Research on estuarine moonshine worms earns PhD students top awards on estuarine moonshine worms earns PhD students top awardsFaculty of Science (media & communication)<p><span style="text-align:justify;">P</span><span style="text-align:justify;">hD students in marine biology from Stellenbosch University were awarded first and third prizes for their oral presentations on the estuarine moonshine worm, a popular bait species in the Western Cape during the recent </span><a href="" style="text-align:justify;">International Polychaete Conference</a><span style="text-align:justify;">.</span><br></p><p style="text-align:justify;">Stephanie Schoeman was awarded the first prize for her presentation titled “The reproductive strategies of <em>Diopatra </em><em>acicu</em><em>lata</em> (Annelida) in the Knysna Estuary", while Hendré van Rensburg was awarded third prize for his oral presentation titled “Expanding our understanding of the diet and trophic role of the cryptogenic estuarine moonshine worm (<em>Diopatra aciculata</em>) in warm temperature estuaries of South Africa". They are both supervised by <a href="">Prof. Carol Simon</a>, a polychaete specialist in SU's <a href="/english/faculty/science/botany-zoology/Pages/default.aspx">Department of Botany and Zoology</a>.</p><p style="text-align:justify;"><a href="">Marine worms</a> (with the scientific name <em>Polychaetes</em>) perform much the same ecological tasks as earth worms on land, that is, providing food for birds or fish, recycling marine compost and keeping the sand oxygenated by their burrowing. The more than 11 500 species display <a href="">tremendous diversity</a>, enabling them to inhabit every imaginable marine habitat.<br></p><p style="text-align:justify;"><img src="/english/PublishingImages/Lists/dualnews/My%20Items%20View/Marinewormbanner2.png" alt="Marinewormbanner2.png" style="margin:5px;" /><br></p><p style="text-align:justify;">Van Rensburg first reported on this large, tube-dwelling worm from the Knysna Estuary during his MSc studies. Previously this specific worm was confused with another species from the Mediterranean. Before that confusion was sorted out, they thought the worm to be an undescribed species endemic to South Africa. However, after DNA analysis they found that this species has also been reported from Australia: “Until further work is done, we still don't know if it is a native species or an alien," he explains.</p><p style="text-align:justify;">The challenge, though, is that over the past 25 years this species' population numbers have exploded: “Given its size and the fact that it changes its immediate environment, we expect it to have a significant impact on the benthic community and ecosystem," he adds.</p><p style="text-align:justify;">For his PhD research, Van Rensburg is investigating the role of this species as a consumer in the Knysna and Keurbooms estuaries. Through the combined use of physics, chemistry, biology and mathematics, he tracks special carbon and nitrogen atoms, called isotopes, through the benthic food web. This analysis will tell him what the animals are consuming and how the estuarine moonshine worm fits into the benthic food web. </p><p style="text-align:justify;">“I am also extracting DNA from the guts of these worms to be able to tell more precisely which species they consume," he adds.</p><p style="text-align:justify;">Schoeman's research investigates the origin of the worms and their dispersal patterns in South Africa: "We want to understand why the  estuarine moonshine worm occurs in such high densities, despite being extensively used as bait by fishermen. In this regard I focus on the regeneration and reproduction  strategies of these worms in order to shed light on how they are able to survive," she explains. </p><p style="text-align:justify;">Thus far her research has included eighteen months of fieldwork. She hopes that her research will aid in conservation efforts to preserve this diverse ecosystem and protect it as an important socio-economic resource.</p><p style="text-align:justify;">Van Rensburg emphasises how important it is for biologists and ecologists to understand the interactions and connections between organisms in the benthic communities of South Africa's estuaries, especially how major ecosystem-wide changes can be affected when there is the slightest change in a parameter.</p><p style="text-align:justify;">Ultimately, it is about the protection of these ecosystems and their communities, he concludes.</p><p style="text-align:justify;">The 14th International Polychaete Conference was hosted by Stellenbosch University and Iziko Museums South Africa from 3 to 7 July 2023 – the first time for the conference to be held in Africa. Prof. Simon is the immediate past president of the International Polychaete Association and also chaired the organising committee. The 119 participants from 25 countries gave 70 oral and 70 poster presentations. More than 20% of the delegates were from five African countries (South Africa, Kenya, Ghana, Tunisia, Namibia and Ethiopia) and delivered eight oral and 13 poster presentations.</p><p style="text-align:justify;">“The conference was successful in fostering collaborations between African and international researchers, and we are confident that this will inspire much more polychaete research on the continent," Prof Simon said.</p><p style="text-align:justify;">The conference was preceded by an identification workshop (29 June to 1 July) which was facilitated by international experts from Spain, Russia, Brazil, France, Australia, Wales, Norway and South Africa. The 25 participants were mainly from South Africa, but also from Namibia, Ghana, Japan, and Iceland. Most local participants were professional environmental consultants or officials from the Department of Forestry, Fisheries and Environment. The workshop focussed on the identifications of polychaetes belonging to seven families that are encountered most frequently in benthic samples. <br></p><p style="text-align:justify;"><em>Images of the estuarine moonshine worm courtesy of Hendré van Rensburg and Stephanie Schoeman.</em><br></p><p style="text-align:justify;">On the photo's above: Hendré van Rensburg and Stephanie Schoeman at work in the marine biology lab in the research group of Prof. Carol Simon in the Department of Botany and Zoology. <em>Photo credit: Wiida Basson</em><br></p><p>​<br></p>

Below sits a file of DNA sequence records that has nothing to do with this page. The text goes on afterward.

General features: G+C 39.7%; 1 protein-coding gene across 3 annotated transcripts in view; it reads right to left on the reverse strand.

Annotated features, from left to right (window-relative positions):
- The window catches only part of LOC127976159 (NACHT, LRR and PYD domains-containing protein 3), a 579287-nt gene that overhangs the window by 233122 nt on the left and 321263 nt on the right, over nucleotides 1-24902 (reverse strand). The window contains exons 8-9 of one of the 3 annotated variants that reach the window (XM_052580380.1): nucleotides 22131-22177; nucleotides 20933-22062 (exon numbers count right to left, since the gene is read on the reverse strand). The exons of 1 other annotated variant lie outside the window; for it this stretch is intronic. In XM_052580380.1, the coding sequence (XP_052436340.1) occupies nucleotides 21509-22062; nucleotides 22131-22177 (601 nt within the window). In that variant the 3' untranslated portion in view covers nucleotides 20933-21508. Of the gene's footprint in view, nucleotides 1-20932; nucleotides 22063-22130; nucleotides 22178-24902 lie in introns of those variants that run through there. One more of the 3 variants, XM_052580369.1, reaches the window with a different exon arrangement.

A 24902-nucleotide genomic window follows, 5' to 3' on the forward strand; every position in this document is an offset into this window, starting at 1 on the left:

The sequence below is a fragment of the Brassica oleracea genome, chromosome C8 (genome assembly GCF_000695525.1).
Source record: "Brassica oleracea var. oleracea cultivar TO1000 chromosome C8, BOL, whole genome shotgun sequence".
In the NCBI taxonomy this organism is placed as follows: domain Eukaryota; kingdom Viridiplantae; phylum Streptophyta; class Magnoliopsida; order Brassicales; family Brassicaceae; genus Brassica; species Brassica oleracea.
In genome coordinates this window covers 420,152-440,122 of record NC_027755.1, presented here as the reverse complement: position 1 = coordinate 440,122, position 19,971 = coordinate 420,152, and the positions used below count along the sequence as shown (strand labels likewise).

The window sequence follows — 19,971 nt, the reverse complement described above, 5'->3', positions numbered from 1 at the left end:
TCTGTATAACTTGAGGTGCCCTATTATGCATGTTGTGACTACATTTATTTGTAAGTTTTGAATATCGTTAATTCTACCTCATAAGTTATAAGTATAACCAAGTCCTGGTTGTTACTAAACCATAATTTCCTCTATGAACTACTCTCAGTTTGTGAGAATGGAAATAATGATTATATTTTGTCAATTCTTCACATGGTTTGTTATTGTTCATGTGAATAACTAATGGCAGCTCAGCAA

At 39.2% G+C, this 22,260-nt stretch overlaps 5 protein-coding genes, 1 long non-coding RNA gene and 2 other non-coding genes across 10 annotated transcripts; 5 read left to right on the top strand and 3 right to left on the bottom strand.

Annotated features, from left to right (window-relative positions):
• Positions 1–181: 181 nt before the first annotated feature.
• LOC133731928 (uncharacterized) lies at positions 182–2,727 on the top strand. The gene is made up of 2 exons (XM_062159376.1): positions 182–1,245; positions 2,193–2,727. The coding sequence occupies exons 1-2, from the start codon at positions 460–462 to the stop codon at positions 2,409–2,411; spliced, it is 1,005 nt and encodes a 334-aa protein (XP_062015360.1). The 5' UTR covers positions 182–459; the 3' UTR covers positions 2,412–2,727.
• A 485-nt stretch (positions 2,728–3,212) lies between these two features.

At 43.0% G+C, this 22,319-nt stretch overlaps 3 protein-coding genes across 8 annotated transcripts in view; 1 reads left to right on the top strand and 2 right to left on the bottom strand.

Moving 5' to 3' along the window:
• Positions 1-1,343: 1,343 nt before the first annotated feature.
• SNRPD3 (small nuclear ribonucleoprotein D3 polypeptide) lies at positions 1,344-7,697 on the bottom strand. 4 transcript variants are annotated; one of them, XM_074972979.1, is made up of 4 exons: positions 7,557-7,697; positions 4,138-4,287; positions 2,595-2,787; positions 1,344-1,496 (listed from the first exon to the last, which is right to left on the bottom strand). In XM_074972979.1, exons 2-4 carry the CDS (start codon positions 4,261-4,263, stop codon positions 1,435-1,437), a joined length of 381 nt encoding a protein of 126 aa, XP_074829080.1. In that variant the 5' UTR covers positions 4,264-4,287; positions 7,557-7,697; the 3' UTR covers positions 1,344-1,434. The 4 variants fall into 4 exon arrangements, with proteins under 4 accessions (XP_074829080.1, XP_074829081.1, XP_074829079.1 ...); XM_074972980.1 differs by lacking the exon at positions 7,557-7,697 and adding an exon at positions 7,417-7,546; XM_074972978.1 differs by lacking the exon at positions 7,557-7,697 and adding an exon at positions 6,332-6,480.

Consistent performance for SU on ARWU Rankings performance for SU on ARWU RankingsCorporate Communication & Marketing / Korporatiewe Kommunikasie & Bemarking [Alec Basson]<p>​​Stellenbosch University's (SU's) vision to be Africa's leading research-intensive university is supported by being counted among the top higher education institutions globally when it comes to research outputs, particularly articles published in accredited international journals.<br></p><p>This has been confirmed by the latest <a href=""><strong class="ms-rteThemeForeColor-5-0">Shanghai Ranking Consultancy's Academic Ranking of World Universities (ARWU)</strong></a> released recently. According to <a href=""><strong class="ms-rteThemeForeColor-5-0">the 2023 version</strong></a>, SU has increased the number of academic papers published in two of the most reputable journals in the world <em>Nature </em>and <em>Science</em>. SU improved its score from 5,9 in 2022 to 9,6 in 2023. </p><p>Overall, SU continues to find itself among the top 2% of universities in the world and the ARWU ranking places SU in third place in South Africa, sharing this position with the University of Pretoria</p><p>The ARWU uses the following six objective indicators to rank more than 2500 universities every year of which the best 1000 are published:</p><ul><li>The number of alumni who win Nobel Prizes and Fields Medals </li><li>The number of staff who win Nobel Prizes and Fields Medals</li><li>The number of highly cited researchers in 21 broad subject categories</li><li>The number of papers published in <em>Nature</em> and <em>Science</em> </li><li>The number of papers indexed in the Science Citation Index-expanded and Social Sciences Citation Index</li><li>The per capita academic performance of an institution</li></ul><p>“In line with our vision to be Africa's leading research-intensive university, we also want to discern ourselves in higher education globally. Our consistent performance on this particular ranking is testimony of the continuous, high-level contribution of our researchers to the global scientific pool of knowledge," says Prof Hester Klopper, Deputy Vice-Chancellor: Strategy, Global and Corporate Affairs at SU. “The increase in the number of articles in <em>Nature </em>and <em>Science</em> is a further feather in the cap," she adds. </p><p>In March 2023, SU was also among the leading higher education institutions in the world on the QS (Quacquarelli Symonds) World University Rankings by Subject, while in June it achieved a remarkable feat by making it into the top 300 tertiary institutions on the QS World University Rankings.</p><p>Over the last few years, SU has been consistently ranked among the best tertiary institutions in the world on various global university rankings, including the QS World University Rankings, the Times Higher Education World University Rankings, and the Times Higher Education Emerging Economies University Rankings. </p><ul><li><strong>​Photo by Stefan Els (Corporate Communication and Marketing at SU)</strong></li></ul><p>​ <br></p><p>​<br></p>